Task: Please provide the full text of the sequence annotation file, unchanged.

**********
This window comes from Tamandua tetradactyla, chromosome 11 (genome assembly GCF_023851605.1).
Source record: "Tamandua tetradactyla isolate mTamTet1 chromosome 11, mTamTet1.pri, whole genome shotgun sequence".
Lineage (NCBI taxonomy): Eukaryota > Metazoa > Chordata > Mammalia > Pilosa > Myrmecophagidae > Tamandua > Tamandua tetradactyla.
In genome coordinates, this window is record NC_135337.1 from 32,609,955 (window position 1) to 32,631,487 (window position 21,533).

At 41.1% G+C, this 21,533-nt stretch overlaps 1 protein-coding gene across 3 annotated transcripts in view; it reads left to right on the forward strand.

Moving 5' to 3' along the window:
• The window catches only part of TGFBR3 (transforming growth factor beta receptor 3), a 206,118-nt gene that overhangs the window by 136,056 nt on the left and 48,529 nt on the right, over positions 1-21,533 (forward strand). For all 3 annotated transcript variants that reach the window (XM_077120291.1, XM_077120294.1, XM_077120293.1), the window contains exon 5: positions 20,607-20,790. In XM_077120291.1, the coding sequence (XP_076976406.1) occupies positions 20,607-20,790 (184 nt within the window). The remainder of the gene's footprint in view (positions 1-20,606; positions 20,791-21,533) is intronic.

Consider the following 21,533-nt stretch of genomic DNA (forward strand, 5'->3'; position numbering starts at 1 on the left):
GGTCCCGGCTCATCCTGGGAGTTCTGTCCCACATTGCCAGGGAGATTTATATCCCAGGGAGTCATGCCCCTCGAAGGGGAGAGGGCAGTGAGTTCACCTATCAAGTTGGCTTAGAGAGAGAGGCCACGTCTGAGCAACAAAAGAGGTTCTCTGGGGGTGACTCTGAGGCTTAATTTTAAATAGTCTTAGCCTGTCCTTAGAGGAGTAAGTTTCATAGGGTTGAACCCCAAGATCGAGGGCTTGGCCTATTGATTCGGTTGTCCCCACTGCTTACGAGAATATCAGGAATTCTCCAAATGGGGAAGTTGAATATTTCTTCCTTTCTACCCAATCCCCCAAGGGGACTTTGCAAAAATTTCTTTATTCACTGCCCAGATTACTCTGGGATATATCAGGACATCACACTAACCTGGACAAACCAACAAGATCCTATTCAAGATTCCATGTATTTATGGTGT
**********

This window comes from Tamandua tetradactyla, chromosome 11 (genome assembly GCF_023851605.1).
Source record: "Tamandua tetradactyla isolate mTamTet1 chromosome 11, mTamTet1.pri, whole genome shotgun sequence".
Lineage (NCBI taxonomy): Eukaryota > Metazoa > Chordata > Mammalia > Pilosa > Myrmecophagidae > Tamandua > Tamandua tetradactyla.
In genome coordinates, this window is record NC_135337.1 from 32,609,955 (window position 1) to 32,631,487 (window position 21,533).

At 41.1% G+C, this 21,533-nt stretch overlaps 1 protein-coding gene across 3 annotated transcripts in view; it reads left to right on the forward strand.

Moving 5' to 3' along the window:
• The window catches only part of TGFBR3 (transforming growth factor beta receptor 3), a 206,118-nt gene that overhangs the window by 136,056 nt on the left and 48,529 nt on the right, over positions 1-21,533 (forward strand). For all 3 annotated transcript variants that reach the window (XM_077120291.1, XM_077120294.1, XM_077120293.1), the window contains exon 5: positions 20,607-20,790. In XM_077120291.1, the coding sequence (XP_076976406.1) occupies positions 20,607-20,790 (184 nt within the window). The remainder of the gene's footprint in view (positions 1-20,606; positions 20,791-21,533) is intronic.

Consider the following 21,533-nt stretch of genomic DNA (forward strand, 5'->3'; position numbering starts at 1 on the left):
GGTCCCGGCTCATCCTGGGAGTTCTGTCCCACATTGCCAGGGAGATTTATATCCCAGGGAGTCATGCCCCTCGAAGGGGAGAGGGCAGTGAGTTCACCTATCAAGTTGGCTTAGAGAGAGAGGCCACGTCTGAGCAACAAAAGAGGTTCTCTGGGGGTGACTCTGAGGCTTAATTTTAAATAGTCTTAGCCTGTCCTTAGAGGAGTAAGTTTCATAGGGTTGAACCCCAAGATCGAGGGCTTGGCCTATTGATTCGGTTGTCCCCACTGCTTACGAGAATATCAGGAATTCTCCAAATGGGGAAGTTGAATATTTCTTCCTTTCTACCCAATCCCCCAAGGGGACTTTGCAAAAATTTCTTTATTCACTGCCCAGATTACTCTGGGATATATCAGGACATCACACTAACCTGGACAAACCAACAAGATCCTATTCAAGATTCCATGTATTTATGGTGT